Northern Ireland’s charities face £85m black hole
Northern Ireland’s voluntary and community sector is facing a black hole in funding of up to £85m from this year, a leading economist has warned.
Home helps, hostels for the homeless and meals-on-wheels all face a precarious future.
It is not yet known where the axe will fall, but the Northern Ireland Council of Voluntary Action (NICVA), which oversees voluntary groups, has expressed grave concerns for the sector as a whole.
NICVA admits that there are tough times ahead as more than £1bn will be slashed from public spending over the next five years.
Casualties of the impending cuts could also include summer schemes, care services for older people and vital support services for disadvantaged groups.
In an investigation for the Belfast Telegraph using exclusive figures, leading economist John Simpson has forecast a reduction of 14% in VCS revenue.
That represents a fall of £60m in government funding plus £25m in individual donations.
Mr Simpson said that a combination of Government cutbacks and the impact of the recession will result in the removal of a massive chunk from the £570m currently dedicated to the sector.
Ironically, in the current economic climate these bodies have never been more necessary.
Mr Simpson said: “The sector could potentially be hit for about 14% of its turnover or, in monetary terms, around £85m.
“Unemployment is rising and incomes are falling, and it is impossible to rule out further financial hardship for many others over the coming months.”
The £85m is likely to be slashed over the next three years, although it is still not known where the axe will fall.
Charitable organisations have been reporting low donation levels and looming public spending cuts present an added pressure.
In a major report on the challenges facing the economy, NICVA chief executive Seamus McAleavey warned major frontline services could be in danger.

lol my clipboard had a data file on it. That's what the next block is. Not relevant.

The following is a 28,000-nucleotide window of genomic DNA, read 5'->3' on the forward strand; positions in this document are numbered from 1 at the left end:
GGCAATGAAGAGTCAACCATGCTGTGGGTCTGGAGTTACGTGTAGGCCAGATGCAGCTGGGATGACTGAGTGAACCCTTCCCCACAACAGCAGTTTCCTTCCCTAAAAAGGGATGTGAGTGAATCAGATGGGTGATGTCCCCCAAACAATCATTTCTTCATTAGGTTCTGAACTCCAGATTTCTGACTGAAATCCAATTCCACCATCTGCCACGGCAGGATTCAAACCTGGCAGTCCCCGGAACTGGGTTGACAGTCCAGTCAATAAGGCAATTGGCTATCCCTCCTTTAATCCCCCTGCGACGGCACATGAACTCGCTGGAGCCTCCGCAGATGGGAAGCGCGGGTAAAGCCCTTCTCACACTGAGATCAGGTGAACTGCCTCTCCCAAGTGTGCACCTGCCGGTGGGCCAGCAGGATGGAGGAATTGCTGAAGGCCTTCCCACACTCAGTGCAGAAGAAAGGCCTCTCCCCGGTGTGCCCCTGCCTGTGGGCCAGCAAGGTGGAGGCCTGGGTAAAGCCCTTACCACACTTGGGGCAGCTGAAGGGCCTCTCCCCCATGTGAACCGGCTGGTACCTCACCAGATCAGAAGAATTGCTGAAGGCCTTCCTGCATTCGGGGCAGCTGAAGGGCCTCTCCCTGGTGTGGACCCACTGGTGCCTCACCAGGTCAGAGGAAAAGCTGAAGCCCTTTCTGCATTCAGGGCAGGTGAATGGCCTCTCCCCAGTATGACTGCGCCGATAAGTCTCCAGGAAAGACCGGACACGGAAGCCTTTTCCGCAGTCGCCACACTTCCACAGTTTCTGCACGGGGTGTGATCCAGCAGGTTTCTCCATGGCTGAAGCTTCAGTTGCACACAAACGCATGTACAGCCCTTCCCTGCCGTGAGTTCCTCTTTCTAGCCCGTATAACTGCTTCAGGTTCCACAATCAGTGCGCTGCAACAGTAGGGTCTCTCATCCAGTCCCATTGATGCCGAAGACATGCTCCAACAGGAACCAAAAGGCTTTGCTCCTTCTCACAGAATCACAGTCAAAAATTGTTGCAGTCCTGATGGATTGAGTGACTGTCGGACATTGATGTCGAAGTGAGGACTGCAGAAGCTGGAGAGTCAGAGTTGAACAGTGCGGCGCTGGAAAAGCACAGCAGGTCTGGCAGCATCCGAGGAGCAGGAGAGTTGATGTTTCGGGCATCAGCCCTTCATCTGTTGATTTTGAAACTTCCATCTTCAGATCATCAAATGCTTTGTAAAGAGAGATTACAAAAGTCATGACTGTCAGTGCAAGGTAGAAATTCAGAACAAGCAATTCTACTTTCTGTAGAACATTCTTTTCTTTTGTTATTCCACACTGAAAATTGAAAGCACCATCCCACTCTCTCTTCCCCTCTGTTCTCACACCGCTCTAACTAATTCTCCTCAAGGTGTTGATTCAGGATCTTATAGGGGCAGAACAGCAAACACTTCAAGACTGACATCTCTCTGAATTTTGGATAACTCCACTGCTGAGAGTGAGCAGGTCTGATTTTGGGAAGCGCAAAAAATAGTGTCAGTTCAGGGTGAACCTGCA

“A storm is gathering because of these cuts,” he said.
“We are concerned that voluntary and community organisations will be vulnerable to unfair and disproportionate cuts.
“And the irony is that those who are helping the deprived could be deprived themselves. Never has a sector needed the public’s help more and we would like to appeal for their support.”
Mr McAleavey said NICVA believes that organisations providing public services offer a smart solution to the tough economic decisions that lie ahead.
He added: “The NI Executive needs to operate as one. We can’t have ministers protecting their own departmental interests.”
The Executive faces making £128m in spending cuts following the recent emergency budget. It is not yet clear whether that will be incurred this year or next.
Some £367m of so-called ‘efficiency savings’ have already been announced for this financial year.
Charitable organisations contacted by this newspaper have highlighted a sharp decline in revenue over the last 12 months.
Those who are reliant on state funding must now wait and see where the axe is going to fall.
One of these is the Northern Ireland Community Addict Service (NICAS), which annually helps more than 1,000 people affected by drug and alcohol abuse.
“If the health service cuts our contracts, we will be forced to employ fewer staff and we won’t be able to help this forgotten group in our society,” said Dr Claire Armstrong, NICAS director.